Fortunately, a similar problem has already been solved by the WAIS. There is a central (although replicated) directory-of-servers, which contains a manually generated description of each WAIS index. The user queries the directory-of-servers to find which indices should be searched. The user then queries a user-specified set of indices for the desired information. The key elements of the WAIS solution are: a standard query protocol, distributed WAIS index servers, a directory-of-servers, and a client which can query multiple servers. WAIS has solved the problems of scalability and ease of adding new information. However querying the entire system is still a two step process, and the information in the directory-of-servers is not always accurate or current.

Parameterizing Observations

The problem of accurately describing different resources is actually relatively easy for astronomical data. Astronomical observations can be described by the following parameters: (1) right ascension, (2) declination, (3) wavelength/frequency, (4) date, and (5) flux. Each parameter has a (1) maximum value, (2) minimum value, (3) resolution/sampling, and (4) coverage/filling factor. These twenty parameters can describe observations ranging from aperture photometry to time-resolved spectral imaging. A few additional parameters may be needed to describe information like the position angle of a rectangular region or the shape of a non-rectangular bandpass.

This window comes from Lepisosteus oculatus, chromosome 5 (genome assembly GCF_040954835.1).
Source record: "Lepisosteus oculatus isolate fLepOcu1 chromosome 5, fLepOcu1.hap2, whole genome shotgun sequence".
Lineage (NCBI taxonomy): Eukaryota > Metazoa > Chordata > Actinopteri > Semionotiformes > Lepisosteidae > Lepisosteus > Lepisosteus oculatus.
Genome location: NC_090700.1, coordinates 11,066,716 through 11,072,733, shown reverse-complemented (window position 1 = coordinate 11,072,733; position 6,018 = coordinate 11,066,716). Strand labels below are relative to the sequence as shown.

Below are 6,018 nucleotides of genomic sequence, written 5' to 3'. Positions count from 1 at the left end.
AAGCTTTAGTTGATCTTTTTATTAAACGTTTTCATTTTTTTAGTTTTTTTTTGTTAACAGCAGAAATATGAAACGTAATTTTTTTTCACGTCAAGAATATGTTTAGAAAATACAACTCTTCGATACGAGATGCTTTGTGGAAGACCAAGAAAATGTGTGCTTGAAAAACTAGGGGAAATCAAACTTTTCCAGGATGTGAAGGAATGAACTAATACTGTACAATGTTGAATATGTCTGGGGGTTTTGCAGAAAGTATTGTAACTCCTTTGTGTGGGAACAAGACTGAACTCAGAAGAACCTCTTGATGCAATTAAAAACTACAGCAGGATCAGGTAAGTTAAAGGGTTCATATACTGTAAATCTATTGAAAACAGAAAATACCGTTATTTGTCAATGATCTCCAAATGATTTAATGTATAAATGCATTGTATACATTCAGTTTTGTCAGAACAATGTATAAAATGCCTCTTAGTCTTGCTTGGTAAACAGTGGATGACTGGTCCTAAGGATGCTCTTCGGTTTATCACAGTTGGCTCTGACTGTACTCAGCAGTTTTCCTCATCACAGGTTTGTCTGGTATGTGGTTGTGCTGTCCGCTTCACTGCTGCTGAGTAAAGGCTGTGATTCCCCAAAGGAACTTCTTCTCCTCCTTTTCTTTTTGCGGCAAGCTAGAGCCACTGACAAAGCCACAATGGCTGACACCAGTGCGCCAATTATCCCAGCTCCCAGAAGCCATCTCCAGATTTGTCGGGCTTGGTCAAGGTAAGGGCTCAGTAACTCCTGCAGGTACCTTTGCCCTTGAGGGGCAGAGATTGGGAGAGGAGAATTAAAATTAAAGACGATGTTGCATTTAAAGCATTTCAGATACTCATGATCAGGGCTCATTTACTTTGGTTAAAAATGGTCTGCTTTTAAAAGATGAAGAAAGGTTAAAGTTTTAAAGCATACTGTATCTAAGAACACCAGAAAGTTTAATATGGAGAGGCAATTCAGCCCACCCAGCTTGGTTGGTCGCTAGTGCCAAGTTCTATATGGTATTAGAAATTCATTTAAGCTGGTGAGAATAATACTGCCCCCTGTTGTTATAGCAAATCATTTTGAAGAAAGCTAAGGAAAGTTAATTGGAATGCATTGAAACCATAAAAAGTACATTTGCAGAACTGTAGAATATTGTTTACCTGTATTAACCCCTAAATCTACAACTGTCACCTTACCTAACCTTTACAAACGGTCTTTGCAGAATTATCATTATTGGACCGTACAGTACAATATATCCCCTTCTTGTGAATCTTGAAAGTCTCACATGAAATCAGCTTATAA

Individual Archives

Each archive site would index their observations by the twenty parameters. Observations with similar extremum values would be combined into a ``catalog'' described by the extremum values of (1) X width, and X resolution; (2) Y width, and Y resolution; (3) minimum wavelength, maximum wavelength, and wavelength resolution; (4) time duration, time, and resolution; and (5) minimum flux, maximum flux, and resolution. The catalog could be simply a list of observations or it could contain HTML links to the actual data. By having each archive site do its own indexing, the conversion to the standard representation is done by the people with the most knowledge of the data and its limitations.

Catalog of Catalogs